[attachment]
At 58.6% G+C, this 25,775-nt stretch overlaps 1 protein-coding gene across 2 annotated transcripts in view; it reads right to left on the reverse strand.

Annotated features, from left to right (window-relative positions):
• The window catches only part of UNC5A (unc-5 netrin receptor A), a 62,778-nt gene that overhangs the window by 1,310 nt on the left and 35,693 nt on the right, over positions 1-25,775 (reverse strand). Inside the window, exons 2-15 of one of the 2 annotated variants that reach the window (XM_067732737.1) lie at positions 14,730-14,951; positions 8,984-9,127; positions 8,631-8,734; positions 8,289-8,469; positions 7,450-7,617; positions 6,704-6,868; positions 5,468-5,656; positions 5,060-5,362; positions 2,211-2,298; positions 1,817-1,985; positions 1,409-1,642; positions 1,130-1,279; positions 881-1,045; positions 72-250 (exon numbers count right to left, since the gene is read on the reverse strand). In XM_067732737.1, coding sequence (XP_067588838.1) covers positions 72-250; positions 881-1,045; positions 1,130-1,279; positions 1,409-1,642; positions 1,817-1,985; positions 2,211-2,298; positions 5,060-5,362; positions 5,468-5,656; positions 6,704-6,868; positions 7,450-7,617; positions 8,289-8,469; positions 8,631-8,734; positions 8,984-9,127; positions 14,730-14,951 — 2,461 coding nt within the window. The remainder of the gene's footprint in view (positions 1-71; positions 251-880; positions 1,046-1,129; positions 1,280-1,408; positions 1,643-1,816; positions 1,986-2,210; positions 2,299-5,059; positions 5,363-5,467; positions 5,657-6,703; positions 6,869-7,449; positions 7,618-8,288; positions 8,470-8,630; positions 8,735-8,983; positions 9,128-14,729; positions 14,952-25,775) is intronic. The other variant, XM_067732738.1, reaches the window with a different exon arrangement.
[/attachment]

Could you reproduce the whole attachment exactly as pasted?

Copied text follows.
At 58.6% G+C, this 25,775-nt stretch overlaps 1 protein-coding gene across 2 annotated transcripts in view; it reads right to left on the reverse strand.

Annotated features, from left to right (window-relative positions):
• The window catches only part of UNC5A (unc-5 netrin receptor A), a 62,778-nt gene that overhangs the window by 1,310 nt on the left and 35,693 nt on the right, over positions 1-25,775 (reverse strand). Inside the window, exons 2-15 of one of the 2 annotated variants that reach the window (XM_067732737.1) lie at positions 14,730-14,951; positions 8,984-9,127; positions 8,631-8,734; positions 8,289-8,469; positions 7,450-7,617; positions 6,704-6,868; positions 5,468-5,656; positions 5,060-5,362; positions 2,211-2,298; positions 1,817-1,985; positions 1,409-1,642; positions 1,130-1,279; positions 881-1,045; positions 72-250 (exon numbers count right to left, since the gene is read on the reverse strand). In XM_067732737.1, coding sequence (XP_067588838.1) covers positions 72-250; positions 881-1,045; positions 1,130-1,279; positions 1,409-1,642; positions 1,817-1,985; positions 2,211-2,298; positions 5,060-5,362; positions 5,468-5,656; positions 6,704-6,868; positions 7,450-7,617; positions 8,289-8,469; positions 8,631-8,734; positions 8,984-9,127; positions 14,730-14,951 — 2,461 coding nt within the window. The remainder of the gene's footprint in view (positions 1-71; positions 251-880; positions 1,046-1,129; positions 1,280-1,408; positions 1,643-1,816; positions 1,986-2,210; positions 2,299-5,059; positions 5,363-5,467; positions 5,657-6,703; positions 6,869-7,449; positions 7,618-8,288; positions 8,470-8,630; positions 8,735-8,983; positions 9,128-14,729; positions 14,952-25,775) is intronic. The other variant, XM_067732738.1, reaches the window with a different exon arrangement.